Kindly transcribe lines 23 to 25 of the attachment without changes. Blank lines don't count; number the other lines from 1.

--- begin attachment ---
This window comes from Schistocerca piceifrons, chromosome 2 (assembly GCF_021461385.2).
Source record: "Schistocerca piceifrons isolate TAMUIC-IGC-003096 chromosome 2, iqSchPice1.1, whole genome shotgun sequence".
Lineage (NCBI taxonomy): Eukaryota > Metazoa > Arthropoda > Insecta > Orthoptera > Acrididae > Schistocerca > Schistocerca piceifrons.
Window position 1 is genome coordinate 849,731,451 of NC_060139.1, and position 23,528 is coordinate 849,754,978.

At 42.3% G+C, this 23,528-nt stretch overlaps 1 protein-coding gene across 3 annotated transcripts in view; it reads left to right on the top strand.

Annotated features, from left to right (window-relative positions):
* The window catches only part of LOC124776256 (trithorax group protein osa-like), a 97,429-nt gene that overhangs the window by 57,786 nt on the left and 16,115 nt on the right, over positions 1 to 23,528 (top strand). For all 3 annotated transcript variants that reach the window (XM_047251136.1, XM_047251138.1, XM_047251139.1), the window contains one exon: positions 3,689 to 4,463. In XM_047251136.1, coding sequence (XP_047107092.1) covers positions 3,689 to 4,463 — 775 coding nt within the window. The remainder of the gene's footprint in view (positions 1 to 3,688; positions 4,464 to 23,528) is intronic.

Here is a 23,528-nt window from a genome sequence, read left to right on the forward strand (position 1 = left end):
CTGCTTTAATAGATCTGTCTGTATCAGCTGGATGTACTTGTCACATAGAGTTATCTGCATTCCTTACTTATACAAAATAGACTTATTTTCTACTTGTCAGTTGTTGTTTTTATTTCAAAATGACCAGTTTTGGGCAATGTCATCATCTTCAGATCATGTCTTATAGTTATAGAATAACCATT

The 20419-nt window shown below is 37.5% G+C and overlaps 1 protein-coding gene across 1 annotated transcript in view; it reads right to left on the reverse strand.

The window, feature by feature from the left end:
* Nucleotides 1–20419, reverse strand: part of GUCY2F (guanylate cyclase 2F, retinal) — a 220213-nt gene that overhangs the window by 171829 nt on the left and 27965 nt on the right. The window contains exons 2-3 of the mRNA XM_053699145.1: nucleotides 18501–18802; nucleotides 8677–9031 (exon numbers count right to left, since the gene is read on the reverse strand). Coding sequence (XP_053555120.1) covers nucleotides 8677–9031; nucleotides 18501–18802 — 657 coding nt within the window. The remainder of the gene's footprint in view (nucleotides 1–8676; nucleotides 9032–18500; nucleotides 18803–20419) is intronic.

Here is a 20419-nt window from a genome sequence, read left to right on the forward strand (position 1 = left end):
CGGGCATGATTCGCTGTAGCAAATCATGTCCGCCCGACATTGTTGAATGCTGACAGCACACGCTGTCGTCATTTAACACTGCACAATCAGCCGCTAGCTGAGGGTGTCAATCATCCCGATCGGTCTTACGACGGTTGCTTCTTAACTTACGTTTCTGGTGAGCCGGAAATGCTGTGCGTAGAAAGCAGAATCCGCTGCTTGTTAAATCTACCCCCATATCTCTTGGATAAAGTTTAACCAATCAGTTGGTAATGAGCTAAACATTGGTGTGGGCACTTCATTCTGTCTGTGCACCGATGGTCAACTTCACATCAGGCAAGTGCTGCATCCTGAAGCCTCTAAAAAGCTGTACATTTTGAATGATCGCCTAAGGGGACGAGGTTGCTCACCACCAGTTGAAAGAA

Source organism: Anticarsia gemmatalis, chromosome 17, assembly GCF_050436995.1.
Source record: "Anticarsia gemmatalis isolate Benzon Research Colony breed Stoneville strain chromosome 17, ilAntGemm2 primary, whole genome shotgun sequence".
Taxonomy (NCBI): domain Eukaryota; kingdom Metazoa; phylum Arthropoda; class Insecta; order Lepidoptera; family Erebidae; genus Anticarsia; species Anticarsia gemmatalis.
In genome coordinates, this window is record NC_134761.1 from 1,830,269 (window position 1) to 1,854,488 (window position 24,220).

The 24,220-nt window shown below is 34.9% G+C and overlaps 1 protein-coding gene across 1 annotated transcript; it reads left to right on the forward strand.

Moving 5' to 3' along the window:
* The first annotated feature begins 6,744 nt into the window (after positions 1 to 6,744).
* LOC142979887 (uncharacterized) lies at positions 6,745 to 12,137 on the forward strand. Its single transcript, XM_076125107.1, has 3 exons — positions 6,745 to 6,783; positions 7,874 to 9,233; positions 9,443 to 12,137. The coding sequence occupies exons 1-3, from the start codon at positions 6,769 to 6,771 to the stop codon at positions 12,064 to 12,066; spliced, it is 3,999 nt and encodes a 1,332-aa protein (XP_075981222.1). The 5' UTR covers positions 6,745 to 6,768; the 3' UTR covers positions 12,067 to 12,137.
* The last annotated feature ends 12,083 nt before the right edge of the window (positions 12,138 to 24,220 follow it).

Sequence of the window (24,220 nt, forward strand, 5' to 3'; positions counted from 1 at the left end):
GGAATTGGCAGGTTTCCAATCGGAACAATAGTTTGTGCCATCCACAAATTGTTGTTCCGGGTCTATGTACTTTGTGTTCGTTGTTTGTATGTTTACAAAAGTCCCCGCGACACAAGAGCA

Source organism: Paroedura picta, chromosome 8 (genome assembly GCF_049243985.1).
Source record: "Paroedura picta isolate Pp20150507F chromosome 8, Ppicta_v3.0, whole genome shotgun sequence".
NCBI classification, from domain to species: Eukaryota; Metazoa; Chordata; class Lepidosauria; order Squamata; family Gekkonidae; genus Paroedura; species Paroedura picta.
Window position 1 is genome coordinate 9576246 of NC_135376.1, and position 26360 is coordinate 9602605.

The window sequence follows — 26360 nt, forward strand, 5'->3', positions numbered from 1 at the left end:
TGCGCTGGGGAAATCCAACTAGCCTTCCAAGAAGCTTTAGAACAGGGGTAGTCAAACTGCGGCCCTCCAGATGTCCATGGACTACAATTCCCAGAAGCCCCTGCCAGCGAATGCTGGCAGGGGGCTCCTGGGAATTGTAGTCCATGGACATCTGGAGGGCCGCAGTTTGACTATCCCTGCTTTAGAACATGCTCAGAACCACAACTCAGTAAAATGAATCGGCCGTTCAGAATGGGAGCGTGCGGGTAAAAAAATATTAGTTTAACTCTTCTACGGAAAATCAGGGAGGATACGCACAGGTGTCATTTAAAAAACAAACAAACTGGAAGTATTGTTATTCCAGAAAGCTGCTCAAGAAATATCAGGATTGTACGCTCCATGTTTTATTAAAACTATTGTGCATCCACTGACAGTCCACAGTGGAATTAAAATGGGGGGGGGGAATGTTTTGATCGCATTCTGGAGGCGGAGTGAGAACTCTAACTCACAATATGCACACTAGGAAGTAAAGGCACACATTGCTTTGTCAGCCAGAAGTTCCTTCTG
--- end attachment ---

* The last annotated feature ends 12,083 nt before the right edge of the window (positions 12,138 to 24,220 follow it).

Sequence of the window (24,220 nt, forward strand, 5' to 3'; positions counted from 1 at the left end):
GGAATTGGCAGGTTTCCAATCGGAACAATAGTTTGTGCCATCCACAAATTGTTGTTCCGGGTCTATGTACTTTGTGTTCGTTGTTTGTATGTTTACAAAAGTCCCCGCGACACAAGAGCA